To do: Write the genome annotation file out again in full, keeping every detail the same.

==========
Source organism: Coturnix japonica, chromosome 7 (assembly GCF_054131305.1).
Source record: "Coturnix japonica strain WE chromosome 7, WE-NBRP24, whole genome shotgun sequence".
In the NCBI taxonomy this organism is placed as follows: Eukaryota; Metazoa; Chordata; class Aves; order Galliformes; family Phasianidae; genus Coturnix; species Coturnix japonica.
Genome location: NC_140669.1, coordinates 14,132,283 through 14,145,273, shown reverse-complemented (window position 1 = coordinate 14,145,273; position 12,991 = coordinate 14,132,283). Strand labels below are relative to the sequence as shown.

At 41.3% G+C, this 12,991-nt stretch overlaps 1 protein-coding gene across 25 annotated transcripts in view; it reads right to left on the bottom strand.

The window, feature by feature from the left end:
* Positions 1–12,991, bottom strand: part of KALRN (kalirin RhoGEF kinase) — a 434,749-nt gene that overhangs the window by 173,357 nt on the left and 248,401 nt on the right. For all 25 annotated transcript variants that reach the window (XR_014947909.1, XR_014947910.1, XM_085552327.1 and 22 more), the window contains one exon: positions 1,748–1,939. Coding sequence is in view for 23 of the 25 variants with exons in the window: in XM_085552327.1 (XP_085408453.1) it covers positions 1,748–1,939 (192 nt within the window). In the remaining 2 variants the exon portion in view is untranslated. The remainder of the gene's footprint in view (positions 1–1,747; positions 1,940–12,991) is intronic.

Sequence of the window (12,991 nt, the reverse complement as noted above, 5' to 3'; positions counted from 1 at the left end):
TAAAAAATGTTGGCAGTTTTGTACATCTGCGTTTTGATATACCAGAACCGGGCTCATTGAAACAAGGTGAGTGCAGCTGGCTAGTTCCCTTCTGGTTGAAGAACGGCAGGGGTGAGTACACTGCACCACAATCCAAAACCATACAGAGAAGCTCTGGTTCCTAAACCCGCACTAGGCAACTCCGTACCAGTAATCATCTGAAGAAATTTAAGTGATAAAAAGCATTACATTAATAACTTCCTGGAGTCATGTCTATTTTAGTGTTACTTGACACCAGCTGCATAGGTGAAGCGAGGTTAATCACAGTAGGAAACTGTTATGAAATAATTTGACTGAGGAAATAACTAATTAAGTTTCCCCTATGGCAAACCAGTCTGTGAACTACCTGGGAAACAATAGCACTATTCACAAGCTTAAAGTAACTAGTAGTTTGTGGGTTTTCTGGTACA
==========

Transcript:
Source organism: Coturnix japonica, chromosome 7 (assembly GCF_054131305.1).
Source record: "Coturnix japonica strain WE chromosome 7, WE-NBRP24, whole genome shotgun sequence".
In the NCBI taxonomy this organism is placed as follows: Eukaryota; Metazoa; Chordata; class Aves; order Galliformes; family Phasianidae; genus Coturnix; species Coturnix japonica.
Genome location: NC_140669.1, coordinates 14,132,283 through 14,145,273, shown reverse-complemented (window position 1 = coordinate 14,145,273; position 12,991 = coordinate 14,132,283). Strand labels below are relative to the sequence as shown.

At 41.3% G+C, this 12,991-nt stretch overlaps 1 protein-coding gene across 25 annotated transcripts in view; it reads right to left on the bottom strand.

The window, feature by feature from the left end:
* Positions 1–12,991, bottom strand: part of KALRN (kalirin RhoGEF kinase) — a 434,749-nt gene that overhangs the window by 173,357 nt on the left and 248,401 nt on the right. For all 25 annotated transcript variants that reach the window (XR_014947909.1, XR_014947910.1, XM_085552327.1 and 22 more), the window contains one exon: positions 1,748–1,939. Coding sequence is in view for 23 of the 25 variants with exons in the window: in XM_085552327.1 (XP_085408453.1) it covers positions 1,748–1,939 (192 nt within the window). In the remaining 2 variants the exon portion in view is untranslated. The remainder of the gene's footprint in view (positions 1–1,747; positions 1,940–12,991) is intronic.

Sequence of the window (12,991 nt, the reverse complement as noted above, 5' to 3'; positions counted from 1 at the left end):
TAAAAAATGTTGGCAGTTTTGTACATCTGCGTTTTGATATACCAGAACCGGGCTCATTGAAACAAGGTGAGTGCAGCTGGCTAGTTCCCTTCTGGTTGAAGAACGGCAGGGGTGAGTACACTGCACCACAATCCAAAACCATACAGAGAAGCTCTGGTTCCTAAACCCGCACTAGGCAACTCCGTACCAGTAATCATCTGAAGAAATTTAAGTGATAAAAAGCATTACATTAATAACTTCCTGGAGTCATGTCTATTTTAGTGTTACTTGACACCAGCTGCATAGGTGAAGCGAGGTTAATCACAGTAGGAAACTGTTATGAAATAATTTGACTGAGGAAATAACTAATTAAGTTTCCCCTATGGCAAACCAGTCTGTGAACTACCTGGGAAACAATAGCACTATTCACAAGCTTAAAGTAACTAGTAGTTTGTGGGTTTTCTGGTACA